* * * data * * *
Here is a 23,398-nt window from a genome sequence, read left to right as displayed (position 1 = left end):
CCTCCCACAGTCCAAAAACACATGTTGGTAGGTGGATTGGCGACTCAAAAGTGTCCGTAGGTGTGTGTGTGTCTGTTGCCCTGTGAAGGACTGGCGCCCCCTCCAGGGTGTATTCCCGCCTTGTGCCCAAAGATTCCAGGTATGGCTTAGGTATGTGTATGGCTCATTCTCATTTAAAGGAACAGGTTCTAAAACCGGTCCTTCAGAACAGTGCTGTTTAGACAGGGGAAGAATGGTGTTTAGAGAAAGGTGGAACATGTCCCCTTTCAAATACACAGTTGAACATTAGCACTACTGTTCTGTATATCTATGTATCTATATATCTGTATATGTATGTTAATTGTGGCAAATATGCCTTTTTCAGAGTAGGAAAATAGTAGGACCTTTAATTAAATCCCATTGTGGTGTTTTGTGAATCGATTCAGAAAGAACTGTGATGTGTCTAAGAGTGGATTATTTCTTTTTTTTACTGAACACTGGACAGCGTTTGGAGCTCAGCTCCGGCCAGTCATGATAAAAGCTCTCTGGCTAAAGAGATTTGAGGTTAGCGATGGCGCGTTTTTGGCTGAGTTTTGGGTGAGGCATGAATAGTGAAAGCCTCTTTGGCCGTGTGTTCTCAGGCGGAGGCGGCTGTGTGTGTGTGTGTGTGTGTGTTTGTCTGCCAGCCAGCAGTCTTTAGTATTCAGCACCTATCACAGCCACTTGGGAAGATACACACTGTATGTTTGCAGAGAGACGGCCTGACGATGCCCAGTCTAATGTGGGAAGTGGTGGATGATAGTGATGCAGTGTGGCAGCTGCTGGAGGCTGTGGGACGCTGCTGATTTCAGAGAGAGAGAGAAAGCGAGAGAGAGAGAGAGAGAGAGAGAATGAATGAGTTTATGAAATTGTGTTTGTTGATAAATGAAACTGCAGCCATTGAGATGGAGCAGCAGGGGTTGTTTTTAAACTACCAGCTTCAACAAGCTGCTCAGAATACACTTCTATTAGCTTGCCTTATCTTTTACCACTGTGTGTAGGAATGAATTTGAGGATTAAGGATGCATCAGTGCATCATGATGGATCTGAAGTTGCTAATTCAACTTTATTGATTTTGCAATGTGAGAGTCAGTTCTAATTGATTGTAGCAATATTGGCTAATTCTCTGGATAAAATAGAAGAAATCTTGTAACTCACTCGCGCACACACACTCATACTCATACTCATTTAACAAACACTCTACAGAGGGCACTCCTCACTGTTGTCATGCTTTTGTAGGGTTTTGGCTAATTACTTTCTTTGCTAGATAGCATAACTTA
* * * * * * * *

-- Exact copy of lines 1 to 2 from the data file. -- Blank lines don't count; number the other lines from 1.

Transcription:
Here is a 23,398-nt window from a genome sequence, read left to right as displayed (position 1 = left end):
CCTCCCACAGTCCAAAAACACATGTTGGTAGGTGGATTGGCGACTCAAAAGTGTCCGTAGGTGTGTGTGTGTCTGTTGCCCTGTGAAGGACTGGCGCCCCCTCCAGGGTGTATTCCCGCCTTGTGCCCAAAGATTCCAGGTATGGCTTAGGTATGTGTATGGCTCATTCTCATTTAAAGGAACAGGTTCTAAAACCGGTCCTTCAGAACAGTGCTGTTTAGACAGGGGAAGAATGGTGTTTAGAGAAAGGTGGAACATGTCCCCTTTCAAATACACAGTTGAACATTAGCACTACTGTTCTGTATATCTATGTATCTATATATCTGTATATGTATGTTAATTGTGGCAAATATGCCTTTTTCAGAGTAGGAAAATAGTAGGACCTTTAATTAAATCCCATTGTGGTGTTTTGTGAATCGATTCAGAAAGAACTGTGATGTGTCTAAGAGTGGATTATTTCTTTTTTTTACTGAACACTGGACAGCGTTTGGAGCTCAGCTCCGGCCAGTCATGATAAAAGCTCTCTGGCTAAAGAGATTTGAGGTTAGCGATGGCGCGTTTTTGGCTGAGTTTTGGGTGAGGCATGAATAGTGAAAGCCTCTTTGGCCGTGTGTTCTCAGGCGGAGGCGGCTGTGTGTGTGTGTGTGTGTGTGTTTGTCTGCCAGCCAGCAGTCTTTAGTATTCAGCACCTATCACAGCCACTTGGGAAGATACACACTGTATGTTTGCAGAGAGACGGCCTGACGATGCCCAGTCTAATGTGGGAAGTGGTGGATGATAGTGATGCAGTGTGGCAGCTGCTGGAGGCTGTGGGACGCTGCTGATTTCAGAGAGAGAGAGAAAGCGAGAGAGAGAGAGAGAGAGAGAGAATGAATGAGTTTATGAAATTGTGTTTGTTGATAAATGAAACTGCAGCCATTGAGATGGAGCAGCAGGGGTTGTTTTTAAACTACCAGCTTCAACAAGCTGCTCAGAATACACTTCTATTAGCTTGCCTTATCTTTTACCACTGTGTGTAGGAATGAATTTGAGGATTAAGGATGCATCAGTGCATCATGATGGATCTGAAGTTGCTAATTCAACTTTATTGATTTTGCAATGTGAGAGTCAGTTCTAATTGATTGTAGCAATATTGGCTAATTCTCTGGATAAAATAGAAGAAATCTTGTAACTCACTCGCGCACACACACTCATACTCATACTCATTTAACAAACACTCTACAGAGGGCACTCCTCACTGTTGTCATGCTTTTGTAGGGTTTTGGCTAATTACTTTCTTTGCTAGATAGCATAACTTA